Saturday, March 1, 2008

Saturday, March 1 - Is winter over now?

Our house in Alum Springs taken on 19 February, 3 days after we finally moved in. This is looking from the northwest corner of our lot toward the southeast. The hill in the background is a "Knob", like the ones that surrounded our other house in Butchertown. Here we're just north of the knobs, actually in what is called the "Outer Bluegrass" region. We have had snow several times, at most 2 inches, and it's all gone now. As I write this, it's sunny again -- for the first time since this photo was taken -- and Barry and I will be working outside in the garden and the shed later. The daffodils are budded, the dogwoods and bradford pear trees are ready to burst out, and with the exception of a few chilly days next week, it looks like Spring will finally arive in the Bluegrass.

The front of the house. We have a 4-car carport that will help shield the vehicles from rain, but when it snows and the wind is from the west, my truck is totally white on the driver's side! The barn in the back isn't ours, but we can look at it regularly, and notice the horses and cows that gather around it. The May Cemetery is just to the right of the barn. Barry and I are working feverishly to trace the ancestry of everyone who is buried there. I'm in contact with a guy in Texas who is descended from a Revolutionary War veteran, Humphrey May, who is buried there. Together, we hope to appropriately mark Hump's grave for Memorial Day!

This view is taken just over our east property line. It shows the Salt River, and the gravel path is Old Salt River Road, once one of the major thoroughfares in this part of the county. It was probably put through about 1790, when the area was settled. Interestingly, much of the land had already been cleared -- Native Americans used to fell trees and burn the fields regularly to keep a good grazing area for the tens of thousands of buffalo that used to roam central Kentucky. By the way, we learned the other day that Danville has the largest cattle stockyards east of the Mississippi River! Indeed, we see far more beef cattle than horses here.

This is the Salt River. It actually rises about half a mile south of here, and eventually becomes one of the major rivers in Kentucky. The field in the picture is usually filled with beef cattle. It makes us kind of nervous eating hamburgers while watching "dinner" in the field.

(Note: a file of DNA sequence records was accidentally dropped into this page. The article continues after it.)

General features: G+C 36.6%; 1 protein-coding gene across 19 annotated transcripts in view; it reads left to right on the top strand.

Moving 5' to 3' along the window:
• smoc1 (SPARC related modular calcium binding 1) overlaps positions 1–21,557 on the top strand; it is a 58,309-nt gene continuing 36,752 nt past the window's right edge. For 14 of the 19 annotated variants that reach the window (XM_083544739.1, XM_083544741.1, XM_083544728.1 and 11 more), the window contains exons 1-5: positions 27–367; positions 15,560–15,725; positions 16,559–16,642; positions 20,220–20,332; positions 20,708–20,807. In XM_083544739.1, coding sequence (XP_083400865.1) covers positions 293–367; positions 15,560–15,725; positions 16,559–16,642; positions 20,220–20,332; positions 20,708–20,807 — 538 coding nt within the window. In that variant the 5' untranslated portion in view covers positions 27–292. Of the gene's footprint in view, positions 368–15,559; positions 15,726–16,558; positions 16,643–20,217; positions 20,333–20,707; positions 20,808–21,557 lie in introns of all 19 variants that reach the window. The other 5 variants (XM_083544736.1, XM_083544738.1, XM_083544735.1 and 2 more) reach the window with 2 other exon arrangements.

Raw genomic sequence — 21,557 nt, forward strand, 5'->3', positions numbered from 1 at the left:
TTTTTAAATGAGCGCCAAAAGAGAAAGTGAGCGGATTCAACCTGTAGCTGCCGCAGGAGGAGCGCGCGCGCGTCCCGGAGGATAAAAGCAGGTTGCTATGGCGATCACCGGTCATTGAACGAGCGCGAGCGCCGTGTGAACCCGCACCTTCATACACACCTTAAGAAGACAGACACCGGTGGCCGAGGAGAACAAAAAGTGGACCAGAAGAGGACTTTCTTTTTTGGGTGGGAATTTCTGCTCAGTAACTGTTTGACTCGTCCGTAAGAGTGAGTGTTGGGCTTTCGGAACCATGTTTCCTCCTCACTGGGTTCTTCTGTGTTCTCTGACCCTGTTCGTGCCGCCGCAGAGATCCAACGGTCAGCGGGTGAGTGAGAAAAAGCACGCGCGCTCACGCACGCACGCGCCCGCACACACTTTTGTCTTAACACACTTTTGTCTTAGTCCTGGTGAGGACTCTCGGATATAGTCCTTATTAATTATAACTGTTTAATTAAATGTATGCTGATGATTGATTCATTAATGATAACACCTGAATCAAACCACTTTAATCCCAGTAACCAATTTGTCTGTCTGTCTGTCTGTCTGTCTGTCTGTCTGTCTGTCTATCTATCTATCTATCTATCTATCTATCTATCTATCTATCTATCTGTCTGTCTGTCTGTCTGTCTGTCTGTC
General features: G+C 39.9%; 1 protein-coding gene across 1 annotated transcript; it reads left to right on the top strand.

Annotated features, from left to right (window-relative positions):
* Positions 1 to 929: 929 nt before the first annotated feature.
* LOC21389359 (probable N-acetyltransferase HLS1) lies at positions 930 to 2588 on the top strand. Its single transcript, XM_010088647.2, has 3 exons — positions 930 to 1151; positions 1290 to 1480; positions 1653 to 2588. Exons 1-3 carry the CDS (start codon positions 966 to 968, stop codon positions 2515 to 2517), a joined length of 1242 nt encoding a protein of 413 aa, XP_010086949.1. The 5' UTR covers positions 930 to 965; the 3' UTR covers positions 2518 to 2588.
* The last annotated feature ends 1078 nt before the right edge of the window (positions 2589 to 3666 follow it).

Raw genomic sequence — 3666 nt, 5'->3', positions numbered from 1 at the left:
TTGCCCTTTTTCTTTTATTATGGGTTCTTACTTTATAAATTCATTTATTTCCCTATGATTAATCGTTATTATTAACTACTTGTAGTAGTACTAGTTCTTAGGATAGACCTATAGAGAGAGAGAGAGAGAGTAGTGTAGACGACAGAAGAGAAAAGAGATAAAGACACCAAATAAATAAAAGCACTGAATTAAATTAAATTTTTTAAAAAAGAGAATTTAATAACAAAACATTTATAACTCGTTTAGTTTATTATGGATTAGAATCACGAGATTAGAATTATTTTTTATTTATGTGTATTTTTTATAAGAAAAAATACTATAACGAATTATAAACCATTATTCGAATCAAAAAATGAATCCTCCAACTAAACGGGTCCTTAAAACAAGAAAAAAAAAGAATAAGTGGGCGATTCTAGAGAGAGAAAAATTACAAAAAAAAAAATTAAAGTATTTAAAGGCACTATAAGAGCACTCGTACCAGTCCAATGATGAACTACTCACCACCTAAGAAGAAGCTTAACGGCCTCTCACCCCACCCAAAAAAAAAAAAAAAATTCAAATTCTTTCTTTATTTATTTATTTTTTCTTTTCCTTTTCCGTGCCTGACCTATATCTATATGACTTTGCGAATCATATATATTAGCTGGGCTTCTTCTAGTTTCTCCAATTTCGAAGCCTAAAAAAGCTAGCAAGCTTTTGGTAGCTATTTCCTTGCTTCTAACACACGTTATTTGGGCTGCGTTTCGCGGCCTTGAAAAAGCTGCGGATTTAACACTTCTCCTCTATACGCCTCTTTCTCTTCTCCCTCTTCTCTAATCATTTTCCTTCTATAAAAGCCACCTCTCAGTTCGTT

Early settlers used to boil down the river water to produce salt, an absolute essential in the days before freezing. People would travel miles just to get salt, and this river apparently produced a fairly good amount of the mineral, hence the name.

On a totally different note, I'm flying back to Maine to sell my house in Waterville. It will only be a fly-in-fly-out trip from Lexington to Manchester NH for 4 days while I settle with the realtor in Waterville. Hopefully I'll get to see a few relatives and friends while there, and I can almost taste the Pad Thai at Ming Lee's already! And I will have Moxie while there. Can't get it here! Can't get decent Chinese food here either, though the steaks are fabulous (and I wasn't that much of a meat eater until I moved here).

As I'm writing this, you folks in Waterville are supposed to get 12-18 inches, and the snowbanks are dwarfing Katahdin as I understand it. Looks like we moved to Kentucky just in time -- missing the snowiest winter in Maine and moving into the hottest and driest summer in Kentucky -- both record-breaking events! University of Kentucky football had a great season (unusual), UK basketball has had a poor season (unusual) and UK baseball is off to a good start (also, unusual), and the February outbreak of tornadoes was also record-breaking. We've apparently upset the order of things here! Can we look forward to a frost in July then?

More later, with more pictures to post as I can get them up. The birds are getting used to us, though there are many fewer of them than in Butchertown, and we haven't seen the variety we had there. Barry's anxiously awaiting the first robin. That will be a day to celebrate!

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